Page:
HC Deb 15 July 1929 vol 230 cc7-9

asked the Secretary of State for Foreign Affairs whether he can make any statement as to the present position in China?


I have been anxious to give the hon. Member as full information as possible, but as this would involve occupying the time of the House unduly at Question Time, I am arranging to have the statement circulated in the OFFICIAL REPORT. Perhaps the item of major interest concerns the report that the Soviet Government have issued an ultimatum to the Chinese Government arising out of the situation in Manchuria. On this matter I have no information except that which has appeared in the Press.


Can the right hon. Gentleman say what troops we have at Shanghai or in other parts?


I am afraid that I shall have to include that in the long statement which I propose to circulate.


As the Home Secretary has said that relations still exist with Russia, will the right hon. Gentleman appeal to the Soviet Republic to lay the Manchurian dispute before the League of Nations?


I will consider that when I get some official information, but at present, as I have stated, I have nothing but what appeared in the Press.

Following is the statement:

During the month of May there was a serious invasion of the province of Kwangtung by Kwangsi forces. The invasion was repelled and Kwangtung troops advanced into Kwangsi. The Canton authorities claim that they have now captured Nanning, the capital of the province, and have broken the power of the Kwangsi faction.

The strained situation between Feng Yuhsiang and the National Government developed into a state of war towards the end of May, when Marshal Feng destroyed the railways giving access to his territory and the State Council issued a mandate ordering his subjugation and accusing him of receiving a monthly subsidy from the Soviet Government and of being in league with Communists.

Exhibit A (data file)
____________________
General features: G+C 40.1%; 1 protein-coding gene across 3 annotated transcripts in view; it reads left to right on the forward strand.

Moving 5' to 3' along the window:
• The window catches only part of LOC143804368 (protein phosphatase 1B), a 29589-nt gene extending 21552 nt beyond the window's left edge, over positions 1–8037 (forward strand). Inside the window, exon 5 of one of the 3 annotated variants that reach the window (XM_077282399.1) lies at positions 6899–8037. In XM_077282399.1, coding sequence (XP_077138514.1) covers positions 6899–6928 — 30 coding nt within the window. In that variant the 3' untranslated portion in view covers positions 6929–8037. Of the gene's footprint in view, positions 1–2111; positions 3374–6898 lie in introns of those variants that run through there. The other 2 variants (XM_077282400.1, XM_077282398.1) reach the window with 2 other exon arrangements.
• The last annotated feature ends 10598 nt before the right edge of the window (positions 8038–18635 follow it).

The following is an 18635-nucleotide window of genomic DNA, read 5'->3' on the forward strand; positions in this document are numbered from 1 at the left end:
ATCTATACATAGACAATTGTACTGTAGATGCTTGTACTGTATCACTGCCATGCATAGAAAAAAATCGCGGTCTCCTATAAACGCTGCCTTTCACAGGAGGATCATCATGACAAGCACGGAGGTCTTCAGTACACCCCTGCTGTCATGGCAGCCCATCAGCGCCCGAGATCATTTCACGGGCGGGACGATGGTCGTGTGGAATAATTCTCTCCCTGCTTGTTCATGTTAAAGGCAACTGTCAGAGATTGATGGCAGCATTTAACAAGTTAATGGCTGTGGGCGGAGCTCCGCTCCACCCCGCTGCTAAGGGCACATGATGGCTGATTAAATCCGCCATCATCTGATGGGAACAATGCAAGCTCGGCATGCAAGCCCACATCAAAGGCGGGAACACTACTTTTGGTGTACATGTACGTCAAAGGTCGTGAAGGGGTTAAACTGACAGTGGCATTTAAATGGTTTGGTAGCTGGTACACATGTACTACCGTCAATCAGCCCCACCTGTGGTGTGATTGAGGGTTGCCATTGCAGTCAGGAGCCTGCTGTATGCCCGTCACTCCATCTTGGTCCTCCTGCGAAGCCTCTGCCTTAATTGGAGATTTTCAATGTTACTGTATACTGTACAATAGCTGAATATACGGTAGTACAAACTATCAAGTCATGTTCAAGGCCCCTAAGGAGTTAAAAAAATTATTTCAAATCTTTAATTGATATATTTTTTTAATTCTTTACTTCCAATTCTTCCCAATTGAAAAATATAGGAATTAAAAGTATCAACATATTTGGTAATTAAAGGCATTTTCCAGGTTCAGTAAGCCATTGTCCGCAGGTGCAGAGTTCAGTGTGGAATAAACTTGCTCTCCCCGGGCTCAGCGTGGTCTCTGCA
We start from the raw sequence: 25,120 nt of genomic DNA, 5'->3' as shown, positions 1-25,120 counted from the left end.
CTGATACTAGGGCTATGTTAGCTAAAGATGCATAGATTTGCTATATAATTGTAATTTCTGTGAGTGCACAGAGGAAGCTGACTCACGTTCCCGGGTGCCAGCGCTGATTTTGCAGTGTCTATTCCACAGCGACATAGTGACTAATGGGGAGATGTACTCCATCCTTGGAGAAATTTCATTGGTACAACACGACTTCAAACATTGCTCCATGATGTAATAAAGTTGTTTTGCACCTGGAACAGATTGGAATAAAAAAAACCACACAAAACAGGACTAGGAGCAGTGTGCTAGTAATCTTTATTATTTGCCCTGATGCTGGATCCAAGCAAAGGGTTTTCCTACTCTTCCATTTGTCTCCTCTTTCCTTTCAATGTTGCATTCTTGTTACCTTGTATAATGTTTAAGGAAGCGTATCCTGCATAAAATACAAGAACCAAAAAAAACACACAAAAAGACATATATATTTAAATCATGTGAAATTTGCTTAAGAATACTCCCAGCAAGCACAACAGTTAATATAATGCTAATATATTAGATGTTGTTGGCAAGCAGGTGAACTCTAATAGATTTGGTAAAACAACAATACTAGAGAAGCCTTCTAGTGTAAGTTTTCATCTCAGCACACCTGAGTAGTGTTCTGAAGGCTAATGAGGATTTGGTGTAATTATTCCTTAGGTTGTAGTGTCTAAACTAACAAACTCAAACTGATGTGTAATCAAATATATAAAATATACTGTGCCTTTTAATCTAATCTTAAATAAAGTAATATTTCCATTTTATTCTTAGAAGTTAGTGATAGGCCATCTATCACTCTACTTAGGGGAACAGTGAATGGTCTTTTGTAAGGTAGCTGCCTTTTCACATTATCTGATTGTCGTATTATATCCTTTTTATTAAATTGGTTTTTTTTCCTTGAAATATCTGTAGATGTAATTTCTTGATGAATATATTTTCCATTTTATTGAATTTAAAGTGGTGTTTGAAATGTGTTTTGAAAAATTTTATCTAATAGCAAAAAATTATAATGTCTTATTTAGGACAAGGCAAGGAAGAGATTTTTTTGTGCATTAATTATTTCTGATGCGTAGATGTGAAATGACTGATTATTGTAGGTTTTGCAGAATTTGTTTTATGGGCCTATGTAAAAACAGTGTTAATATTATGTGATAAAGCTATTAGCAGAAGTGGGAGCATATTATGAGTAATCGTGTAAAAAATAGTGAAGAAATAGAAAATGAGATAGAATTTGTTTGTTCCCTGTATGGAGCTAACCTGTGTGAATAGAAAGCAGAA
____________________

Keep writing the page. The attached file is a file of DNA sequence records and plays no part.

The subsequent campaign involved very little actual fighting, Marshal Feng standing strictly on the defensive, while Yen-Hsi-shan, the Governor of Shansi, who has been ordered to assist in the attack on him, maintained an attitude of detachment. On 28th June, Marshal Chiang Kai-shek arrived in Peking, followed two days later by Yen-shan, Marshal Chang Hsueh-liang also arrived in Peking from Manchuria on 7th July. Both Chiang Kai-shek and Chang Hsueh-liang left Peking on 10th July, the former for Nanking and the latter for Mukden, and the position between Feng Yu-hsiang, Yen Hsi-shan and Chiang Kai-shek remains obscure.

His Majesty's Consul-General at Harbin reports that the Chinese authorities took over the Chinese Eastern Railway Telegraph Administration on 10th July. Various Russian institutions were closed on the same day by the police on account of their alleged propagandist activities. The Communist employés of the railway are being kept under strict surveillance; 35 of them were deported on 10th July, and, according to the Consul's information, a further batch, including the general and assistant managers, was to be deported on 11th July.

The general and assistant managers of the railway, and the Soviet heads of all the departments, have been dismissed and replaced by Chinese.

It is reported in the Press that the Soviet Government have now issued an ultimatum to the Chinese Government in consequence of these actions, but I have so far received no official confirmation of this report.

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